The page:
Obama to Name a Politically Connected Dem as US Attorney in Iowa

Richard Henry Lee
Another “Politics as Usual” moment for Obama as he is poised to name a Democrat as US Attorney for Iowa’s Southern District.  The Des Moines Register reports that Democrat US Senator Tom Harkin has announced he will submit the name of Nick Klinefeldt for Obama’s consideration. Klinefeldt is an attorney who is connected to the Iowa Democratic Party. According to the Register,
The West Des Moines resident also represented the Iowa Democratic Party, the Obama campaign and state House and Senate candidates in campaign matters, according to his resume.
Klinefeldt also is a former law clerk for Robert Pratt, the chief judge in U.S. District Court in Des Moines. Pratt is a longtime friend and supporter of Harkin.
Later in the article, Harkin is quoted as stating that there were no political considerations involved:
"I can tell you right now, the political considerations were not the deciding factor, considering some of the people who did not get it,".
It is hard to keep a straight face when reading this.

A search of campaign finance records reveals that Klinefeldt donated $500 to Obama’s presidential campaign and $250 to ACTBLUE, a Democratic political committee. Klinefeld would replace Matt Whitaker, who was appointed by President Bush in 2004.

This practice of Senators from the same party as the president nominating US Attorneys has been going on for some time, and this practice seems to be continuing despite Obama’s promise to be bipartisan in the selection of nominees.

Harkin also nominated a woman for US Attorney of Northern Iowa, Stephanie Rose, who is currently serving as an Assistant US Attorney in that office. There is no mention of her political affiliation and a search of campaign contributions yielded nothing.

The Washinton Post also has a
story describing the dilemma that Obama is facing since the Democrats cried foul when President Bush fired some US Attorneys for supposedly political reasons.
One of the better spoils of winning the presidency is the power to appoint nearly 100 top prosecutors across the country. But filling the plum jobs has become a test of competing priorities for President Obama. While he pledged bipartisanship during his campaign, replacing the cadre of mostly conservative U.S. attorneys would signal a new direction.
The statement about a new direction is curious since the "new direction" would be old politics.
The WaPo story also states that US Attorney Patrick Fitzgerald, who is currently prosecuting former Illinois Gov. Rod Blagojevich, will remain. Fitzgerald also secured the conviction of Tony Rezko who was a prominent, early supporter of Obama and who helped Obama purchase his home.

Regarding Rezko, there was speculation that he might turn state’s evidence to assist Fitzgerald in the prosecution of corruption in Illlinois. We are still waiting for him to sing.
Another “Politics as Usual” moment for Obama as he is poised to name a Democrat as US Attorney for Iowa’s Southern District.  The Des Moines Register reports that Democrat US Senator Tom Harkin has announced he will submit the name of Nick Klinefeldt for Obama’s consideration. Klinefeldt is an attorney who is connected to the Iowa Democratic Party. According to the Register,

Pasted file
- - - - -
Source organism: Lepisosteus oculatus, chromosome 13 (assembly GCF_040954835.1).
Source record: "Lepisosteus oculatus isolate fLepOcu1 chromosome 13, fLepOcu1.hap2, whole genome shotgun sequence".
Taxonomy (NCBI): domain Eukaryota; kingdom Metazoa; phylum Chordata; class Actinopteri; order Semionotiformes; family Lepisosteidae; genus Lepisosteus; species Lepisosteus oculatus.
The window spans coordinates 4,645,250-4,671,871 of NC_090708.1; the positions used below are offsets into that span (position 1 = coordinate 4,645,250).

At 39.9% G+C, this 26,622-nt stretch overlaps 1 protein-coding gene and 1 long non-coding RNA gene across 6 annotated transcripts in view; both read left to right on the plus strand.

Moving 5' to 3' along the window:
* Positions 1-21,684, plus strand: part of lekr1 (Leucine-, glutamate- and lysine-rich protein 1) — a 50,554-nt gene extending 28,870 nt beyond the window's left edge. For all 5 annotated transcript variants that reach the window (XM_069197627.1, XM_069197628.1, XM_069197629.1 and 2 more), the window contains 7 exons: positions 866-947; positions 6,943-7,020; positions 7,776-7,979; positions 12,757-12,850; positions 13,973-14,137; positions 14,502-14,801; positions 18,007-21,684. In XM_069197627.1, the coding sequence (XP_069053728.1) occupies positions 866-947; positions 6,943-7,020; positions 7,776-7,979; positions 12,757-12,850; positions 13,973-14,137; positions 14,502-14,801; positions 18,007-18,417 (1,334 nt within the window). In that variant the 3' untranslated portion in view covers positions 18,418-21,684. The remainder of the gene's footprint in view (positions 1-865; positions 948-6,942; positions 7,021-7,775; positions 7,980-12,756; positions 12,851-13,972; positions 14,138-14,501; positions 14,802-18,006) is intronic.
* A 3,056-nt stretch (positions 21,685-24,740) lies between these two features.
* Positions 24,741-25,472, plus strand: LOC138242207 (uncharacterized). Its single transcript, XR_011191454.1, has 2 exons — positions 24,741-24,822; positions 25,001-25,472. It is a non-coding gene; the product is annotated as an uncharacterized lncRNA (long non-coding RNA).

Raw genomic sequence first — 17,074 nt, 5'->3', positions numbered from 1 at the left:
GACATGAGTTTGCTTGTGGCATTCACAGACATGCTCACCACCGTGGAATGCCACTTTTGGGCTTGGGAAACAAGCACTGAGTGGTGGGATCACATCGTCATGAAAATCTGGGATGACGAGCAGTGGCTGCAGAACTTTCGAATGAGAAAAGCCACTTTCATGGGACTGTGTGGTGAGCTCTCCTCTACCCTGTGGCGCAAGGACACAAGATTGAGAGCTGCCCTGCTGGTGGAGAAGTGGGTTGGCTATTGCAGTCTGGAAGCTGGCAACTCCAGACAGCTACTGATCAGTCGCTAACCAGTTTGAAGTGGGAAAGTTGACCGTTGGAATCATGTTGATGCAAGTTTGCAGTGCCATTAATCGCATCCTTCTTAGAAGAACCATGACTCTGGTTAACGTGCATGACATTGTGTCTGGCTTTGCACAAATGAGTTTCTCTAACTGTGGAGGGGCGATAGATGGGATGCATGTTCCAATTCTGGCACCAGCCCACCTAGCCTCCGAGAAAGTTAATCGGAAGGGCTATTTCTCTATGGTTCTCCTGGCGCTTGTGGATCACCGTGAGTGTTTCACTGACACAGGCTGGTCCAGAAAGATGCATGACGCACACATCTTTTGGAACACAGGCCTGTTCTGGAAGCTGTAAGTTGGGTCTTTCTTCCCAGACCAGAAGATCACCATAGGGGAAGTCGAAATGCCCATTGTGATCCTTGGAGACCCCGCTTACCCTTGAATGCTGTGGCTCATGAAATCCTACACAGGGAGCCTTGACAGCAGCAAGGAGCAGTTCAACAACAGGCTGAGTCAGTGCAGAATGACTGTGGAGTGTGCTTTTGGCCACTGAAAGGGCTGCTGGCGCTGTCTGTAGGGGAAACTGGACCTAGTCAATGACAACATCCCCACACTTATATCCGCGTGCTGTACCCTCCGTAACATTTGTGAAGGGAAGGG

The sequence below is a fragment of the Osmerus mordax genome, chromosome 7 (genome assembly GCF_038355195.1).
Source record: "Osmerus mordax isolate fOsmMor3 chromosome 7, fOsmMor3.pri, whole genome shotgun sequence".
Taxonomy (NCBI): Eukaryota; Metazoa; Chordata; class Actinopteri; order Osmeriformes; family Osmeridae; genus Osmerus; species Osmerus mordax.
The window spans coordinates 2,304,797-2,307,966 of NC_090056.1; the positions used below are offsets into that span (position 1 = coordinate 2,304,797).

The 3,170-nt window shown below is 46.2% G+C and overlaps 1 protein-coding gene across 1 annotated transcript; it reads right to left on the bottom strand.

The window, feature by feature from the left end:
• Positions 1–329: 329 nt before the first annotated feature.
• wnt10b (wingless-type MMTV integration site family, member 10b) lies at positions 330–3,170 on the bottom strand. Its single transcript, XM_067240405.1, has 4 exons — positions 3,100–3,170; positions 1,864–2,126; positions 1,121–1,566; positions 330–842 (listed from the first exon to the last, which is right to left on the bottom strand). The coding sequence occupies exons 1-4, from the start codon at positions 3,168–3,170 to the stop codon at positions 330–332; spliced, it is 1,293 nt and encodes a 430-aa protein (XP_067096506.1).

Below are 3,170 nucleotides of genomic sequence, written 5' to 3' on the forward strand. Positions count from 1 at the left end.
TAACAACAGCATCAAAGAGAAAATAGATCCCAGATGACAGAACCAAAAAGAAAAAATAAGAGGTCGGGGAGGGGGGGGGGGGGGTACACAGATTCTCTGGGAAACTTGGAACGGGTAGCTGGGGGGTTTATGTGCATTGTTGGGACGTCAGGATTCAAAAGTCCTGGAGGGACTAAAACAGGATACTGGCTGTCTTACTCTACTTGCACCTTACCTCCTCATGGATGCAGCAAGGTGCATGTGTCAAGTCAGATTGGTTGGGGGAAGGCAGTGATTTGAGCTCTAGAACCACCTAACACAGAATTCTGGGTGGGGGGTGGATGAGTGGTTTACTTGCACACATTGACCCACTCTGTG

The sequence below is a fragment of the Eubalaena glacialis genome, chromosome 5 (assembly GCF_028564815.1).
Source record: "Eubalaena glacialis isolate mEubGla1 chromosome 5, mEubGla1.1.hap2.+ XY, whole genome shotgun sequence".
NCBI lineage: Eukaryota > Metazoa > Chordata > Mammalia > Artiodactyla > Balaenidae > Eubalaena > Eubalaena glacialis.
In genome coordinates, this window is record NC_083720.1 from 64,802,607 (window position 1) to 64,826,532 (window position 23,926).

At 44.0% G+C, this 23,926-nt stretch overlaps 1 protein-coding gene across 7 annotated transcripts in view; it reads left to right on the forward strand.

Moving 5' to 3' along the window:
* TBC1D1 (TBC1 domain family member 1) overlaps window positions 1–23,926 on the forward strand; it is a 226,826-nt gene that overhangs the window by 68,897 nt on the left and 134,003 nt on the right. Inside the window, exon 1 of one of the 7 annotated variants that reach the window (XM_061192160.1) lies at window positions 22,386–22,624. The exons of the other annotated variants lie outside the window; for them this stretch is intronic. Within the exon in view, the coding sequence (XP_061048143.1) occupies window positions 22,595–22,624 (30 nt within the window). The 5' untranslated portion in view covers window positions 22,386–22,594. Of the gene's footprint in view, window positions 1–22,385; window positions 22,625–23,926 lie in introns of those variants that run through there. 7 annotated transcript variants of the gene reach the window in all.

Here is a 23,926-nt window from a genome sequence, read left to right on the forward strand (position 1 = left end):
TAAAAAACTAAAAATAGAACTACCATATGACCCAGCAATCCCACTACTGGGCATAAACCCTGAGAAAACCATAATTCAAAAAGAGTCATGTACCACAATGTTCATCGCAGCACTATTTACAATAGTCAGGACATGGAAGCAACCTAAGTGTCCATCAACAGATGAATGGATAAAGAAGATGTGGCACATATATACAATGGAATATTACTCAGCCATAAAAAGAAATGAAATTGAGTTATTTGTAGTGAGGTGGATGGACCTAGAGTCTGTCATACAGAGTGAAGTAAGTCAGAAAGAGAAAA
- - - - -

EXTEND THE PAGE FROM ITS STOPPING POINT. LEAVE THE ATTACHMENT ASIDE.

The West Des Moines resident also represented the Iowa Democratic Party, the Obama campaign and state House and Senate candidates in campaign matters, according to his resume.
Klinefeldt also is a former law clerk for Robert Pratt, the chief judge in U.S. District Court in Des Moines. Pratt is a longtime friend and supporter of Harkin.
Later in the article, Harkin is quoted as stating that there were no political considerations involved:
"I can tell you right now, the political considerations were not the deciding factor, considering some of the people who did not get it,".
It is hard to keep a straight face when reading this.

A search of campaign finance records reveals that Klinefeldt donated $500 to Obama’s presidential campaign and $250 to ACTBLUE, a Democratic political committee. Klinefeld would replace Matt Whitaker, who was appointed by President Bush in 2004.

This practice of Senators from the same party as the president nominating US Attorneys has been going on for some time, and this practice seems to be continuing despite Obama’s promise to be bipartisan in the selection of nominees.

Harkin also nominated a woman for US Attorney of Northern Iowa, Stephanie Rose, who is currently serving as an Assistant US Attorney in that office. There is no mention of her political affiliation and a search of campaign contributions yielded nothing.

The Washinton Post also has a
story describing the dilemma that Obama is facing since the Democrats cried foul when President Bush fired some US Attorneys for supposedly political reasons.
One of the better spoils of winning the presidency is the power to appoint nearly 100 top prosecutors across the country. But filling the plum jobs has become a test of competing priorities for President Obama. While he pledged bipartisanship during his campaign, replacing the cadre of mostly conservative U.S. attorneys would signal a new direction.
The statement about a new direction is curious since the "new direction" would be old politics.
The WaPo story also states that US Attorney Patrick Fitzgerald, who is currently prosecuting former Illinois Gov. Rod Blagojevich, will remain. Fitzgerald also secured the conviction of Tony Rezko who was a prominent, early supporter of Obama and who helped Obama purchase his home.

Regarding Rezko, there was speculation that he might turn state’s evidence to assist Fitzgerald in the prosecution of corruption in Illlinois. We are still waiting for him to sing.